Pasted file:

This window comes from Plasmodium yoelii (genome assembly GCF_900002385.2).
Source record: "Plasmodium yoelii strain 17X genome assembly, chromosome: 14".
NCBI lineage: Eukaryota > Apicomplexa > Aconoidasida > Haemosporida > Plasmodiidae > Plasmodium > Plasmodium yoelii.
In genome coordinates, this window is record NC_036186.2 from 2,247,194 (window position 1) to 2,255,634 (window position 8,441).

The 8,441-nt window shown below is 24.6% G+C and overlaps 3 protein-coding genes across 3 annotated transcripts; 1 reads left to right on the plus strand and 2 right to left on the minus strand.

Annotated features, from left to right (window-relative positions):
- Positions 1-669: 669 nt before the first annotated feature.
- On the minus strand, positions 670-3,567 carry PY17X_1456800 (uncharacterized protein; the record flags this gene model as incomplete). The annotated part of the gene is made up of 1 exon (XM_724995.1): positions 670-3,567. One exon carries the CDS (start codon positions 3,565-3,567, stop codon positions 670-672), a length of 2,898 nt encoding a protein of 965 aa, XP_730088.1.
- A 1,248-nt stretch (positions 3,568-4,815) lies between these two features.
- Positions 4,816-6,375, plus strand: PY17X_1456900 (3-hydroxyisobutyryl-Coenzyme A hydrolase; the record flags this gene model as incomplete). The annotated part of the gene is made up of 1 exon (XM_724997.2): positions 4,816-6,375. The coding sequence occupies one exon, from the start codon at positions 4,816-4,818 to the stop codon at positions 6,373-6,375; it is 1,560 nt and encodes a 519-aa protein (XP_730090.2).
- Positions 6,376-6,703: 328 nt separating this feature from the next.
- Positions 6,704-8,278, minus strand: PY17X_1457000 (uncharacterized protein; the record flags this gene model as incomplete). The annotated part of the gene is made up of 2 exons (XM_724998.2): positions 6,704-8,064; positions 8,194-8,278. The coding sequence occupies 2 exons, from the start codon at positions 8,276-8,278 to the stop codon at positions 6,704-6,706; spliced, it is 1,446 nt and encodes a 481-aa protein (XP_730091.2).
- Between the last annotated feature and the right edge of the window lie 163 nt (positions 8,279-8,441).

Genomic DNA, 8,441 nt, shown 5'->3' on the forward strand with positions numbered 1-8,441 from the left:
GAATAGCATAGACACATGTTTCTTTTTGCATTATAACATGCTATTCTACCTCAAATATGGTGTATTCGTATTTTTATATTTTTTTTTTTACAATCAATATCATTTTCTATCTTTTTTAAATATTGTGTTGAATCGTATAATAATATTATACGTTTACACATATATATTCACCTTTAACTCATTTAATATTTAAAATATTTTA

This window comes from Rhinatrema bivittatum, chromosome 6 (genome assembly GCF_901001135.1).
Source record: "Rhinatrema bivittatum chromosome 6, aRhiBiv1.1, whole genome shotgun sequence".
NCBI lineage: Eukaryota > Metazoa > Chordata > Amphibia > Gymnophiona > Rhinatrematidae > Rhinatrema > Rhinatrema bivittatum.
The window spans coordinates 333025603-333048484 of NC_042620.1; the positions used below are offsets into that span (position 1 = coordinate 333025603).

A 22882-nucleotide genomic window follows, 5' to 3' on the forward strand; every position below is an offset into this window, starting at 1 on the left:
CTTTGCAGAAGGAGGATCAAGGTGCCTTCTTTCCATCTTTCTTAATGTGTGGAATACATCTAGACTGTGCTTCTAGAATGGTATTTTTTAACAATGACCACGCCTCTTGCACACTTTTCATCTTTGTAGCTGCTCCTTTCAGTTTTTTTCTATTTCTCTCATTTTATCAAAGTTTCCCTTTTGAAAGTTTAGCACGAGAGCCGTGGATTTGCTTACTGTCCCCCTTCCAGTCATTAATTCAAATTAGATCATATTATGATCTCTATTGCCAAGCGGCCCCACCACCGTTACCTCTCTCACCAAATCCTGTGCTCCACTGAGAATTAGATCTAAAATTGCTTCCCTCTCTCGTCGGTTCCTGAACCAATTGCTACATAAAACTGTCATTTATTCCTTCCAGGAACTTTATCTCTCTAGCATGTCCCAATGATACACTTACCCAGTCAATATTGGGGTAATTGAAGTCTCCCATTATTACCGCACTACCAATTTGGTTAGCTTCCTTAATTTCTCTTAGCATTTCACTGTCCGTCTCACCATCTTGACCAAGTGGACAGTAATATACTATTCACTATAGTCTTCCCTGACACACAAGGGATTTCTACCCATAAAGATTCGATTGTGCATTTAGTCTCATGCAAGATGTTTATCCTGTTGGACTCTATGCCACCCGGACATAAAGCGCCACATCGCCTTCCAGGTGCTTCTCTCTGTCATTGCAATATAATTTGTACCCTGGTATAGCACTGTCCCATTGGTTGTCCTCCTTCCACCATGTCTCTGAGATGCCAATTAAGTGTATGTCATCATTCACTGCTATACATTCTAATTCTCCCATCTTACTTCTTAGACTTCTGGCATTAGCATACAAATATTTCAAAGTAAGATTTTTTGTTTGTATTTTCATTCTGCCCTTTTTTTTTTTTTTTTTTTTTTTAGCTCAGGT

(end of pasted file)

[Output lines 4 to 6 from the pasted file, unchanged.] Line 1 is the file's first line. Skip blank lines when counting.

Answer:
In genome coordinates, this window is record NC_036186.2 from 2,247,194 (window position 1) to 2,255,634 (window position 8,441).

The 8,441-nt window shown below is 24.6% G+C and overlaps 3 protein-coding genes across 3 annotated transcripts; 1 reads left to right on the plus strand and 2 right to left on the minus strand.

Annotated features, from left to right (window-relative positions):